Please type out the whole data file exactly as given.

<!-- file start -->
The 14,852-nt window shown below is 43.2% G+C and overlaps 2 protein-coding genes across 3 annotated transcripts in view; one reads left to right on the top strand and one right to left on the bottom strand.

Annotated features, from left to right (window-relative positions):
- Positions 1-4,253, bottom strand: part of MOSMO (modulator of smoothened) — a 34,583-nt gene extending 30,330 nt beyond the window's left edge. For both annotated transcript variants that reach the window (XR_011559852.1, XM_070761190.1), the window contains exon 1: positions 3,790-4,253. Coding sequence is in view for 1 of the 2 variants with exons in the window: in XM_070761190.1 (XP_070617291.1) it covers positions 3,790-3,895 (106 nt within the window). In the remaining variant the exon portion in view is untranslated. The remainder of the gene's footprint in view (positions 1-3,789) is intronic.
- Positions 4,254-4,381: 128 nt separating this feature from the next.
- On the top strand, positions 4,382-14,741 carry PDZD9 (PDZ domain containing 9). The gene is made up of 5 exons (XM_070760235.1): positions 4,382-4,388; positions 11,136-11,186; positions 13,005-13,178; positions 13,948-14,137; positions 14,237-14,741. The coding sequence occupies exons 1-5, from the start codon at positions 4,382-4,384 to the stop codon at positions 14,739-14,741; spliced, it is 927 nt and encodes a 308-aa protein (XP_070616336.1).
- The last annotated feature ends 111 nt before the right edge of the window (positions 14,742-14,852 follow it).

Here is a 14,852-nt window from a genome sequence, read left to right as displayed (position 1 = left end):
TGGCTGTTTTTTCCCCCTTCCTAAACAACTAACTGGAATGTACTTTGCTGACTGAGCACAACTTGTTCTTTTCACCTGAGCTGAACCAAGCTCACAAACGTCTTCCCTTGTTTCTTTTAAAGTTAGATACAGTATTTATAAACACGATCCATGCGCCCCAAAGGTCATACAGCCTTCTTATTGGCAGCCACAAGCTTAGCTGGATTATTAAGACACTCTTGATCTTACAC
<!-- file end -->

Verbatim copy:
The 14,852-nt window shown below is 43.2% G+C and overlaps 2 protein-coding genes across 3 annotated transcripts in view; one reads left to right on the top strand and one right to left on the bottom strand.

Annotated features, from left to right (window-relative positions):
- Positions 1-4,253, bottom strand: part of MOSMO (modulator of smoothened) — a 34,583-nt gene extending 30,330 nt beyond the window's left edge. For both annotated transcript variants that reach the window (XR_011559852.1, XM_070761190.1), the window contains exon 1: positions 3,790-4,253. Coding sequence is in view for 1 of the 2 variants with exons in the window: in XM_070761190.1 (XP_070617291.1) it covers positions 3,790-3,895 (106 nt within the window). In the remaining variant the exon portion in view is untranslated. The remainder of the gene's footprint in view (positions 1-3,789) is intronic.
- Positions 4,254-4,381: 128 nt separating this feature from the next.
- On the top strand, positions 4,382-14,741 carry PDZD9 (PDZ domain containing 9). The gene is made up of 5 exons (XM_070760235.1): positions 4,382-4,388; positions 11,136-11,186; positions 13,005-13,178; positions 13,948-14,137; positions 14,237-14,741. The coding sequence occupies exons 1-5, from the start codon at positions 4,382-4,384 to the stop codon at positions 14,739-14,741; spliced, it is 927 nt and encodes a 308-aa protein (XP_070616336.1).
- The last annotated feature ends 111 nt before the right edge of the window (positions 14,742-14,852 follow it).

Here is a 14,852-nt window from a genome sequence, read left to right as displayed (position 1 = left end):
TGGCTGTTTTTTCCCCCTTCCTAAACAACTAACTGGAATGTACTTTGCTGACTGAGCACAACTTGTTCTTTTCACCTGAGCTGAACCAAGCTCACAAACGTCTTCCCTTGTTTCTTTTAAAGTTAGATACAGTATTTATAAACACGATCCATGCGCCCCAAAGGTCATACAGCCTTCTTATTGGCAGCCACAAGCTTAGCTGGATTATTAAGACACTCTTGATCTTACAC